courtesy of Safekids Worldwide

The teenage years are an exciting time for young people who have a new sense of independence in the car, whether it’s as a new driver or a passenger in a friend’s car. It’s also a time that can be both liberating and frightening for parents. The good news is our research confirms that parents can make a difference by talking with their teens about their expectations and setting some rules and boundaries. Teens tell us their parents are their best source for education and driver training. Parents: Spend as much time as you can with your new driver to help them hone their skills.


Every day, six teens are killed in a motor vehicle crash in the United States. In fact, crashes are the leading cause of death for teens, ahead of all other types of injury, violence, or diseases.


  1. It’s never too late to be a good role model. Your son or daughter has been watching what you do in cars since they were small and will model their good and bad behavior after what they see you do. Even if you’ve made mistakes, start doing the right thing today. 
  2. Buckle up on every ride, every time; front seat and back. Make buckling up a habit starting when kids are young.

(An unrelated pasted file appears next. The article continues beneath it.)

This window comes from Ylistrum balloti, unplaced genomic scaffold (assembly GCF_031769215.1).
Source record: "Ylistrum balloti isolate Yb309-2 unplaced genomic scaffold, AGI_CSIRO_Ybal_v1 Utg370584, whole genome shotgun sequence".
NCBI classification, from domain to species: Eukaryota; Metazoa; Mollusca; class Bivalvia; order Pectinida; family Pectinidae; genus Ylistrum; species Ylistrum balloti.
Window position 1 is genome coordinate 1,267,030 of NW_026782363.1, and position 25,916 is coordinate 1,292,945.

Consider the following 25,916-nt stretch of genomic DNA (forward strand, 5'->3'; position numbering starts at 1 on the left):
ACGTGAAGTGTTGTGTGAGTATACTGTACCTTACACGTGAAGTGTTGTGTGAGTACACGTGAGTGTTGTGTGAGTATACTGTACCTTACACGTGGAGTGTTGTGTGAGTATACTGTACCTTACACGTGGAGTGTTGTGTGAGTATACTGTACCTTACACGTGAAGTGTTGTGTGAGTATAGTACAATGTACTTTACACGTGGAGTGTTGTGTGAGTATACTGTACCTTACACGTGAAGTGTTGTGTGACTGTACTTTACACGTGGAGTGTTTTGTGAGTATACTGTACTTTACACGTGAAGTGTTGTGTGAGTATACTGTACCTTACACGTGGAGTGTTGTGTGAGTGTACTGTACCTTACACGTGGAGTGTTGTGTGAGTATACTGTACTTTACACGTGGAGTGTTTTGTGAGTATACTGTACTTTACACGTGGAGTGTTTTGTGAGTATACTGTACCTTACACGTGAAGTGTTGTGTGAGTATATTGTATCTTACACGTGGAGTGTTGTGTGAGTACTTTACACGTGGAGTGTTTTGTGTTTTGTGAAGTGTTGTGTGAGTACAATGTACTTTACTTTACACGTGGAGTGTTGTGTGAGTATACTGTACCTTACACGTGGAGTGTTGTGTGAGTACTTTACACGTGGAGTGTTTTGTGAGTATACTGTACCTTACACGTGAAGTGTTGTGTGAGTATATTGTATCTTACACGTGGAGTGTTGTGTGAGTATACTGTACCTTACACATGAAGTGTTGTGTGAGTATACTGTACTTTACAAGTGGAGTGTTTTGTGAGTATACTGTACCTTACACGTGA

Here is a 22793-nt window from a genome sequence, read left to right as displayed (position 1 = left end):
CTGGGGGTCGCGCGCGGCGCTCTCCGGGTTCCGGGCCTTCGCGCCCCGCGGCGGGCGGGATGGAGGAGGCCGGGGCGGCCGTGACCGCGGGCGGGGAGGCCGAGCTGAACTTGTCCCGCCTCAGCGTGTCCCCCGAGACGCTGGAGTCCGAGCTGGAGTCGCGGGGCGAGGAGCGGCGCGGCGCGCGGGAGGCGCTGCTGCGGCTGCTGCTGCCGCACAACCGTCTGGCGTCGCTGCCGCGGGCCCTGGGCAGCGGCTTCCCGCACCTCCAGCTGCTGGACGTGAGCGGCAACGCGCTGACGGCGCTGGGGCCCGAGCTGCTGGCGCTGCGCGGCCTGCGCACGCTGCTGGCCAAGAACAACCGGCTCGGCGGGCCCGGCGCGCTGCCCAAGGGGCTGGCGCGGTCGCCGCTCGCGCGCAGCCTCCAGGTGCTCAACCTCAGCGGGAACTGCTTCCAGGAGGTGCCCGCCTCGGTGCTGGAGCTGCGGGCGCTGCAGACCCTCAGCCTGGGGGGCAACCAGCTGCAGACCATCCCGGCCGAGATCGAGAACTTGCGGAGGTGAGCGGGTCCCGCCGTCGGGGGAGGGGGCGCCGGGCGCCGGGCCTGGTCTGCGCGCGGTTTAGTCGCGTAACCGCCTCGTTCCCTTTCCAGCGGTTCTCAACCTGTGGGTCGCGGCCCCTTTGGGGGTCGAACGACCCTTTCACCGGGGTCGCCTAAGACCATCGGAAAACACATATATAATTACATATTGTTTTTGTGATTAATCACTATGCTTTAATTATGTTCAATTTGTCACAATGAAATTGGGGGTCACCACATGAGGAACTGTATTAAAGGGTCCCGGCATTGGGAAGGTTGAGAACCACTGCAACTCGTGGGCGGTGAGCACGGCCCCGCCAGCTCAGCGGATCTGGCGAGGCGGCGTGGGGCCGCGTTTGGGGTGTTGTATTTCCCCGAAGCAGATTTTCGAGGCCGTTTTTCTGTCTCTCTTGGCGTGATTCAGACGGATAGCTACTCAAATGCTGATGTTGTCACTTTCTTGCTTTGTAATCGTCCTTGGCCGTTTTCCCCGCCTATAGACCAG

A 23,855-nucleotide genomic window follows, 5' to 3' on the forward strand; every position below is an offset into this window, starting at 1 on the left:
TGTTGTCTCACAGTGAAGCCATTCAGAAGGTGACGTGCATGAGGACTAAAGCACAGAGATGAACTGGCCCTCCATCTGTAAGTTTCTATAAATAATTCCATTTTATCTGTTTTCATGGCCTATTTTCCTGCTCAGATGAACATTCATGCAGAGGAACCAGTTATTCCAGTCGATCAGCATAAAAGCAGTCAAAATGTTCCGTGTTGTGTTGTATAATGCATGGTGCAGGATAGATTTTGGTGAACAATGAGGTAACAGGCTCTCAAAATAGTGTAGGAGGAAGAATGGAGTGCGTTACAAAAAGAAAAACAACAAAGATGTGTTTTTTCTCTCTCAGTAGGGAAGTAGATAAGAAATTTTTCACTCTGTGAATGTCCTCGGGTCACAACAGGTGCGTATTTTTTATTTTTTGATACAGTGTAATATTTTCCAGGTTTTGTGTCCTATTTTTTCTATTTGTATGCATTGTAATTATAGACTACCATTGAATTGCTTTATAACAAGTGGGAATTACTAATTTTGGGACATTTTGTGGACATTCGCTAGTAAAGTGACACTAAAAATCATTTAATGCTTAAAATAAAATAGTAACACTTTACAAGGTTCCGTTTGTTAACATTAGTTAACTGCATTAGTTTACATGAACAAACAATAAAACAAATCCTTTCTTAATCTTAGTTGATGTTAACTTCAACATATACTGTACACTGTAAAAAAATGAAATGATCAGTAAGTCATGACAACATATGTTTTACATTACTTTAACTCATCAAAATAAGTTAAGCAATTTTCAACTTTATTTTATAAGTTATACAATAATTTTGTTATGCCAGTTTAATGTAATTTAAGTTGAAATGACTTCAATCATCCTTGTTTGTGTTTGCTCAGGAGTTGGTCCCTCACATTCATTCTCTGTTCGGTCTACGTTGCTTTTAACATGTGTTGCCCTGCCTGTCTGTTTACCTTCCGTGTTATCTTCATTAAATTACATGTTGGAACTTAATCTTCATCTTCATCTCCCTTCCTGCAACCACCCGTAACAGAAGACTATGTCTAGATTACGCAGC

3. Make a formal agreement with your teen driver, setting clear expectations about your family rules. Discuss different scenarios your new driver may encounter and what scares you about these situations. Define your zero-tolerance rules for driving, speeding, alcohol, and texting. 
  4. Make sure your teen gets at least 50 hours of practice with an experienced driver in a variety of road conditions. Check state law to find out what’s required, but don’t stop there if your child needs more time. 
  5. Limit the number of passengers that is allowed in the car with your teen. The risk for a fatal crash increases as the number of passengers increases. Every child is different, so set your rules based on your own assessment of your child.
  6. Encourage your child to speak up if a driver of any age isn’t driving safely and makes them feel scared. Provide them with alternative plans to get home, just in case.

Teens with a formal driving agreement take fewer risks behind the wheel. Find a free, printable template of a driving agreement at: